1. More on state report cards to start the day. To wit: at least one state legislator is very very unhappy about state report cards, for reasons which are barely articulated in this piece. He’s got some support among the usual statewide public media interviewee pool. Fordham is namechecked in this piece as well, regarding charter school report card data. (WOSU-FM, Columbus, 9/22/17) Fordham is namechecked at the very end of this piece as having supported a “solution” two years ago to what is apparently a longstanding “problem” regarding charter school sponsor payments. Why mention that now? That “problem” is now seen as one of a couple of “loopholes” which might “benefit” ECOT (pronounced “not stop them”) in its efforts to regenerate into a dropout recovery school. And you know how journalists hate loopholes. (Cleveland Plain Dealer, 9/21/17)
  2. The Columbus Dispatch has been publishing a monthly series on “The Future” of our great city, looking at various areas of civic endeavor and looking at what’s next within those areas in some depth. They have reached the topic of education this month, and one of the voices talking about “what’s next” is United Schools Network CEO Andy Boy.
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A recent article in Education Week highlighted how an under-the-radar ESSA provision could spell trouble for states with multiple high school diplomas. The provision outlines the definition of a regular high school diploma, which must be used to calculate a state’s four-year adjusted cohort graduation rate. Specifically, the definition of a regular high school diploma is: “the standard high school diploma awarded to the preponderance of students in the State that is fully aligned with State standards.”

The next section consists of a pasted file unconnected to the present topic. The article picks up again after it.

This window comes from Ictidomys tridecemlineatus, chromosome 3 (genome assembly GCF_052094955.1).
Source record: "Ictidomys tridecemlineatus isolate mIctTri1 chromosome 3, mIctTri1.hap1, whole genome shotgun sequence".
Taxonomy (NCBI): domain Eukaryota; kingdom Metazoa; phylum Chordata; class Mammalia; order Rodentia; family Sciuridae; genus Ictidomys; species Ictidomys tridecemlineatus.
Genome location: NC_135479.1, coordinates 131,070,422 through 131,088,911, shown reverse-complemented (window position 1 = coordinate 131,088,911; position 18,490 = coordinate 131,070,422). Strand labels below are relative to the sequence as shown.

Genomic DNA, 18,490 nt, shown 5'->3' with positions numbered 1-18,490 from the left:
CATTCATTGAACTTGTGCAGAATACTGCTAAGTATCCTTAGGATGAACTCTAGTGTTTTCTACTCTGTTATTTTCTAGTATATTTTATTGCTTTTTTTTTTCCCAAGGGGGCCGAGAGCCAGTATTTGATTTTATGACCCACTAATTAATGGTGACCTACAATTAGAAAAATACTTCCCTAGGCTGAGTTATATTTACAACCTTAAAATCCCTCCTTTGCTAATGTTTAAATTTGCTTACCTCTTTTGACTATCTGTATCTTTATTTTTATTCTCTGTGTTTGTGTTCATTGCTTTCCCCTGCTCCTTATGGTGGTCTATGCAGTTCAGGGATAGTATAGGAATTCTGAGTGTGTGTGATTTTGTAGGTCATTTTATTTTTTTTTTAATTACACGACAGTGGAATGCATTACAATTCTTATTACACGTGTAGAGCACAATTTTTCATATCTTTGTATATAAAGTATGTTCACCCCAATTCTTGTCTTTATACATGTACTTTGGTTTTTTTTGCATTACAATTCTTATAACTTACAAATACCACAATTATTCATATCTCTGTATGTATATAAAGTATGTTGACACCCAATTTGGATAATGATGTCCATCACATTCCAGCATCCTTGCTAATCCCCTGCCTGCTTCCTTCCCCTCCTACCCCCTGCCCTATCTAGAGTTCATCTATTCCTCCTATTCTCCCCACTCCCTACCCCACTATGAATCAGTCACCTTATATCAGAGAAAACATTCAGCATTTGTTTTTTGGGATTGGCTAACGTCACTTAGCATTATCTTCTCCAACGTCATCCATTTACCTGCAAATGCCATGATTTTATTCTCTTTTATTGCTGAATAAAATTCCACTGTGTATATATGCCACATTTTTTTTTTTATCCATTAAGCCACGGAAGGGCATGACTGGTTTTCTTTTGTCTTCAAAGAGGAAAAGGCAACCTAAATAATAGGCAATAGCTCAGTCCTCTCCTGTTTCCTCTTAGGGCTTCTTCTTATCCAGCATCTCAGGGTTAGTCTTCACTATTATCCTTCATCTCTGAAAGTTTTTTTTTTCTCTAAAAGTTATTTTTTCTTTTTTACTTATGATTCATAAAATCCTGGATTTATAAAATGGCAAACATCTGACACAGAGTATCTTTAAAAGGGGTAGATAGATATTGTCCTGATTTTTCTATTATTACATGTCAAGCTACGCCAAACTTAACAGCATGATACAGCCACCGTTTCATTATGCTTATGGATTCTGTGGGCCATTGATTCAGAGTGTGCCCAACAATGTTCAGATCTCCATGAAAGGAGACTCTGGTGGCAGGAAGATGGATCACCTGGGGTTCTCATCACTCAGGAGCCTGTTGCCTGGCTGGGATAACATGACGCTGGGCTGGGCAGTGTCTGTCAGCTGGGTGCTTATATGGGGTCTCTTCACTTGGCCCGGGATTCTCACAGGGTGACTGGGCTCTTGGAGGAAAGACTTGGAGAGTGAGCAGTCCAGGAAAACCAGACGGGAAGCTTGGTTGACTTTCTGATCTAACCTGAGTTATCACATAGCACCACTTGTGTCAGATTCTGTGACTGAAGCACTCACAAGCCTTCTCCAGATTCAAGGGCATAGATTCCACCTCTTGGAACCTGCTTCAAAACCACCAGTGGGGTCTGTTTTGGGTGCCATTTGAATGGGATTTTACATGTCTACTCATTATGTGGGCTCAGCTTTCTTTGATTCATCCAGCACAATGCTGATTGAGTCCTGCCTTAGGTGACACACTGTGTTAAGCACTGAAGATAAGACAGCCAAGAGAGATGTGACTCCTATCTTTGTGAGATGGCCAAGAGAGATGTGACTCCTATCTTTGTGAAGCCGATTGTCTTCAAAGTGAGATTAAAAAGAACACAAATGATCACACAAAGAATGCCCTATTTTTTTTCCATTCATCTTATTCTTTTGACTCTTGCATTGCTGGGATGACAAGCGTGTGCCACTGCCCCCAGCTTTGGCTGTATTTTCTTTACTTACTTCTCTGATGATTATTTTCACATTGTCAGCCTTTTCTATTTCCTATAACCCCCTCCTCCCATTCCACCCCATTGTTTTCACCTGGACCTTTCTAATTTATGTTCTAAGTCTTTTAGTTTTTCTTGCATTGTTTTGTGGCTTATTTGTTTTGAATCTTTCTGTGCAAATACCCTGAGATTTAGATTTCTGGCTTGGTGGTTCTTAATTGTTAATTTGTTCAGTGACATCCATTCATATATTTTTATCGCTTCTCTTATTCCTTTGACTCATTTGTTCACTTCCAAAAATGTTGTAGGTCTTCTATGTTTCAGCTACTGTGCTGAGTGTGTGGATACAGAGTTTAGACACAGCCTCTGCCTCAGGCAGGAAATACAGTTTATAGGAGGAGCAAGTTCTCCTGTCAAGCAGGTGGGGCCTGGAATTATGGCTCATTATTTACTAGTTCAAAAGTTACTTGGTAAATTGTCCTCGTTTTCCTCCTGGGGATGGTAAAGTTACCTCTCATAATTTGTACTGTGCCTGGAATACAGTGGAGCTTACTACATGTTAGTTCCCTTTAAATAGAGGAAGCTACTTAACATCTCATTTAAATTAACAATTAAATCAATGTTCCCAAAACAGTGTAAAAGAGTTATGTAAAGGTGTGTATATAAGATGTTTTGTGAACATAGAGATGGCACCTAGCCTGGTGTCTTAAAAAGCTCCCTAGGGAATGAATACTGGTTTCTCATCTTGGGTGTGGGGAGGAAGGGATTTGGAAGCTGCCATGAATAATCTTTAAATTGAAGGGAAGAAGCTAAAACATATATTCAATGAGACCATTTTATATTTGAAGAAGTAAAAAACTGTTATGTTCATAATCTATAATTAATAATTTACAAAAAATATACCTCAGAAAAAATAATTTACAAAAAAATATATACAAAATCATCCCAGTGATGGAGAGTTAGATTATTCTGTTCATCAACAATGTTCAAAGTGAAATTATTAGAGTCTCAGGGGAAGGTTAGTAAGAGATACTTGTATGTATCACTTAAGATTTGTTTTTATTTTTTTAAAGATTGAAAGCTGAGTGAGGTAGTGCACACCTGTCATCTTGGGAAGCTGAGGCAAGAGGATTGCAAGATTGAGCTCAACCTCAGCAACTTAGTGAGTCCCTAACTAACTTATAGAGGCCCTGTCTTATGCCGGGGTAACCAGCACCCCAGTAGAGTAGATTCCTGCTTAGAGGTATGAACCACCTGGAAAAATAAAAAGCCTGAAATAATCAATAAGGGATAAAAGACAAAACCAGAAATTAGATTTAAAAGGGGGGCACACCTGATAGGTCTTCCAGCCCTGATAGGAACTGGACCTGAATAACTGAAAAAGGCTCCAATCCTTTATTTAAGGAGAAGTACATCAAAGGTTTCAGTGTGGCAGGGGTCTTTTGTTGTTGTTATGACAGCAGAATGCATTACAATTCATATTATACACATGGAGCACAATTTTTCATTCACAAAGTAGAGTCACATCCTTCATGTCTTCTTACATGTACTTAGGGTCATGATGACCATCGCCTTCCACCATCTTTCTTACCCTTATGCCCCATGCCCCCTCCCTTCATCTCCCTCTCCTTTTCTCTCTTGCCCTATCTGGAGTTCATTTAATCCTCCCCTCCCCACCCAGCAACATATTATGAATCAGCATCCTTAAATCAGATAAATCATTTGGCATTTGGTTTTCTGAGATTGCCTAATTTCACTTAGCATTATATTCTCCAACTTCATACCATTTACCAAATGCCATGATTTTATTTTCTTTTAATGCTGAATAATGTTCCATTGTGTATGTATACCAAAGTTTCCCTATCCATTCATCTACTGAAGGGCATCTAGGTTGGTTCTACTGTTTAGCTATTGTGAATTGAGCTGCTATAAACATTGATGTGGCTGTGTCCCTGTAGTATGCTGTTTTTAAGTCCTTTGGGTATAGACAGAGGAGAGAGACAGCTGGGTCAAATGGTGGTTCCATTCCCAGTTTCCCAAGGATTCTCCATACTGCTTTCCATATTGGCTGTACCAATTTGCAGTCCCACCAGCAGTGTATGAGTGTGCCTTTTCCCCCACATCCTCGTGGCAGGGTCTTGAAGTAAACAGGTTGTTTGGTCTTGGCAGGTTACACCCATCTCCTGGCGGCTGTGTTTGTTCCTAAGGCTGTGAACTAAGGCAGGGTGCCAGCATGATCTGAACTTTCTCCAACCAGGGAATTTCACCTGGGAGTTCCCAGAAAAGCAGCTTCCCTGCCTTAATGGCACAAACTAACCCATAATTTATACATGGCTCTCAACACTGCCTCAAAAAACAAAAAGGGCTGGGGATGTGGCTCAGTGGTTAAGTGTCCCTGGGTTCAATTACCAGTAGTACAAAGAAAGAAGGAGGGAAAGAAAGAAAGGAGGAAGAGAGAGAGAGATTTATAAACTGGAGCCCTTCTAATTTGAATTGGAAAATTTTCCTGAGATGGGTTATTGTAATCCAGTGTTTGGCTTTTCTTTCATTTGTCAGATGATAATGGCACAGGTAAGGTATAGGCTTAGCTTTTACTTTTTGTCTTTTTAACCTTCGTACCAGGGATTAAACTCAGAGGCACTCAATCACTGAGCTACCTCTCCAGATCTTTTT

The trouble that several states are running into is with the phrase “the preponderance of students in the State.” Preponderance, by definition, means a majority. In the past, some states offering multiple diplomas have calculated their graduation rates by adding up the percentage of students who earn each of the different diplomas. Under ESSA, states will only be permitted to count one of those diplomas—a move that could significantly lower graduation rates.

According to the EdWeek article, the provision was intended to ensure that the diplomas states award are adequately preparing all students. “Advocates for lower-income and minority students, and those with disabilities, were key voices at the table when that section of the bill was being drafted,” EdWeek journalist...

  1. The folks at the Mansfield News Journal were curious as to how the district’s Malabar Middle School earned As on their progress grades (across the board, nice!) while still getting D and F grades in areas of achievement. Our own Aaron Churchill is anonymously quoted on the topic, but not in answering the question. The answer, it seems, is good old fashioned high expectations, strong curriculum, and hard work from teachers and students. Mystery solved. (Mansfield News Journal, 9/18/17)